## What are 'Quintiles'

A quintile is a statistical value of a data set that represents 20% of a given population, so the first quintile represents the lowest fifth of the data (1% to 20%); the second quintile represents the second fifth (21% to 40%) and so on.

Quintiles are used to create cut-off points for a given population; a government-sponsored socio-economic study may use quintiles to determine the maximum wealth a family could possess in order to belong to the lowest quintile of society. This cut-off point can then be used as a prerequisite for a family to receive a special government subsidy aimed to help society's less fortunate.

Next Up

## BREAKING DOWN 'Quintiles'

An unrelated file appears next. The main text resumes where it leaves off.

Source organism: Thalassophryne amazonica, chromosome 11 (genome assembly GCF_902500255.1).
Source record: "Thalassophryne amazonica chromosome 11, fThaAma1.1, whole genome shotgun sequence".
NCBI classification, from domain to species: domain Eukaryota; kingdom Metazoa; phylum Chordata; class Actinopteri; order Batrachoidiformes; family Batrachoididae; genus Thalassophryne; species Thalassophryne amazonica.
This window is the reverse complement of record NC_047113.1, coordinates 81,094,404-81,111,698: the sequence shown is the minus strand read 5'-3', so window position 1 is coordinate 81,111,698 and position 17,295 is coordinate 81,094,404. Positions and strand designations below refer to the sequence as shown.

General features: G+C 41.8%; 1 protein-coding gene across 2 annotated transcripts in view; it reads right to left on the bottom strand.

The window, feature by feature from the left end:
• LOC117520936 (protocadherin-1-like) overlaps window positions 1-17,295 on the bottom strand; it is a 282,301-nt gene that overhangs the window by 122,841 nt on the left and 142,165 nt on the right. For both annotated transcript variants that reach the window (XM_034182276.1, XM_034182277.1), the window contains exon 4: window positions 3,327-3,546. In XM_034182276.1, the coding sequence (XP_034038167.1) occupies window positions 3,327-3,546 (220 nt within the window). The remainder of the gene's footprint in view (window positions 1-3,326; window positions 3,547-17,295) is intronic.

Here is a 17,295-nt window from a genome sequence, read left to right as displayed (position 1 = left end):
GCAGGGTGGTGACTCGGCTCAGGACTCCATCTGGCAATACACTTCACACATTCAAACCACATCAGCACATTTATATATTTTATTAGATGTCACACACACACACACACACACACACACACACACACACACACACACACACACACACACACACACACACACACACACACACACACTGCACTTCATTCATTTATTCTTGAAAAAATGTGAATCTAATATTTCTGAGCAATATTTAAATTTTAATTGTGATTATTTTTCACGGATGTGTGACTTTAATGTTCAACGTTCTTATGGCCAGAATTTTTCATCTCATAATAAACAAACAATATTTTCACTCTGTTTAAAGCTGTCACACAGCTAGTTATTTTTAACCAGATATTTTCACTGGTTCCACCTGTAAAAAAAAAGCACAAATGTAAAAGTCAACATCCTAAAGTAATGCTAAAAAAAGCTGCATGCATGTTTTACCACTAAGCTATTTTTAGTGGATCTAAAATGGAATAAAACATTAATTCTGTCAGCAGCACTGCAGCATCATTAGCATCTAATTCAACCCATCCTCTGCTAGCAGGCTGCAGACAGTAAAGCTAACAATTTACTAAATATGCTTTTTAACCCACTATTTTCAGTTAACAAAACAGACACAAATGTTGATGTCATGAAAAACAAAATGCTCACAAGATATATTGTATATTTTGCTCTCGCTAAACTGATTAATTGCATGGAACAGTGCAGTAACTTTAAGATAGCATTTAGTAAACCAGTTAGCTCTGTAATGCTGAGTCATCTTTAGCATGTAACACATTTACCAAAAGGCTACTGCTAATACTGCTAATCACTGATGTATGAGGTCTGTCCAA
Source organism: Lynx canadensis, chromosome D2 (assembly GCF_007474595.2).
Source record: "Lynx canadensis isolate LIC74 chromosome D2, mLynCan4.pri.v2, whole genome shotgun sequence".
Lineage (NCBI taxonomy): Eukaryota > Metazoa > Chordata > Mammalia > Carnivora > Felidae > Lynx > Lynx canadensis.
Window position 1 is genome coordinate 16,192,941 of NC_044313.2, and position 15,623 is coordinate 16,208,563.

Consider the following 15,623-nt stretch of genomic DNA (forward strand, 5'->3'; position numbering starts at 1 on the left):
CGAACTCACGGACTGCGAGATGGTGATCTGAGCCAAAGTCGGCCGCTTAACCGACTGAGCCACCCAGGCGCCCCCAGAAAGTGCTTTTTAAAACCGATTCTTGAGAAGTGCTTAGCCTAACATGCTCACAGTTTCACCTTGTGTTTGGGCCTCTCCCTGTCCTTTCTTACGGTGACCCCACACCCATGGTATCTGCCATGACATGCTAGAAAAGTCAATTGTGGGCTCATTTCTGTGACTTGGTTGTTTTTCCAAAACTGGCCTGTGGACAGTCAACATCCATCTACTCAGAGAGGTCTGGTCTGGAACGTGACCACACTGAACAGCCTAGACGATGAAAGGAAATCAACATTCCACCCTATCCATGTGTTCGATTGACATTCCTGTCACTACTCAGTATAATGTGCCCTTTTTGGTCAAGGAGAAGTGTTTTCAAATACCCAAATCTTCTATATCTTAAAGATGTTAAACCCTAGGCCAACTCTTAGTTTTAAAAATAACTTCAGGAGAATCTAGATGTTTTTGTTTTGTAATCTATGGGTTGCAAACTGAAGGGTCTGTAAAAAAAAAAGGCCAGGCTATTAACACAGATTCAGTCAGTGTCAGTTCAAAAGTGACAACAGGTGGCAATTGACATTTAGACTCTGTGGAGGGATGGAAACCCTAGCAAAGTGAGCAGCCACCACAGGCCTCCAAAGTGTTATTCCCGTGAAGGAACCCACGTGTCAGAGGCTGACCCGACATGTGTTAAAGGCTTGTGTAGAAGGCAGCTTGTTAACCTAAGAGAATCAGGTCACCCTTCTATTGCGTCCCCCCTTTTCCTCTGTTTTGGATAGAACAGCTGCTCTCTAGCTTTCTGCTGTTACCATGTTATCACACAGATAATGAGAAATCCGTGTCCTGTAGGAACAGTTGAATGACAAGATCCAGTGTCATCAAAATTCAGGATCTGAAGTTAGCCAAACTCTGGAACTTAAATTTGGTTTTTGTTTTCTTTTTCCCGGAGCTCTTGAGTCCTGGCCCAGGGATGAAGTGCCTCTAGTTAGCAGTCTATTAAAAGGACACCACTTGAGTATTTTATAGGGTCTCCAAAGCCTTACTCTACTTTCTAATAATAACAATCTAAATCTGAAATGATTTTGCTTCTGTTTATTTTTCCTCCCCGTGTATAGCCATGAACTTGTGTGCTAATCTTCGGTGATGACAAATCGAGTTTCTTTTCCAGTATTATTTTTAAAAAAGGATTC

A quintile is a type of quantile, which is defined as equal-sized segments of a population. One of the most common metrics in statistical analysis, the median, is actually just the result of dividing a population into two quantiles. A quintile is one of four values that divide a range of data into five equal parts, each being 1/5th (20 percent) of the range. A population split into three equal parts is divided into tertiles, while one split into fourths is divided into quartiles. The larger the data set, the easier it is to divide into greater quantiles. Economists often use quintiles to analyze very large data sets, such as the population of the United States.

For example, if we were to look at all of the closing prices for a specific stock for every day in the last year, the top 20% of those prices would represent the upper quintile of the data. The bottom 20% of those prices would represent the lower quintile of the data. There would be three quintiles in between the upper and lower quintiles. The average of all the stock prices typically falls between the second and fourth quintiles, which is the middle point of the data.

## Common Uses of Quintiles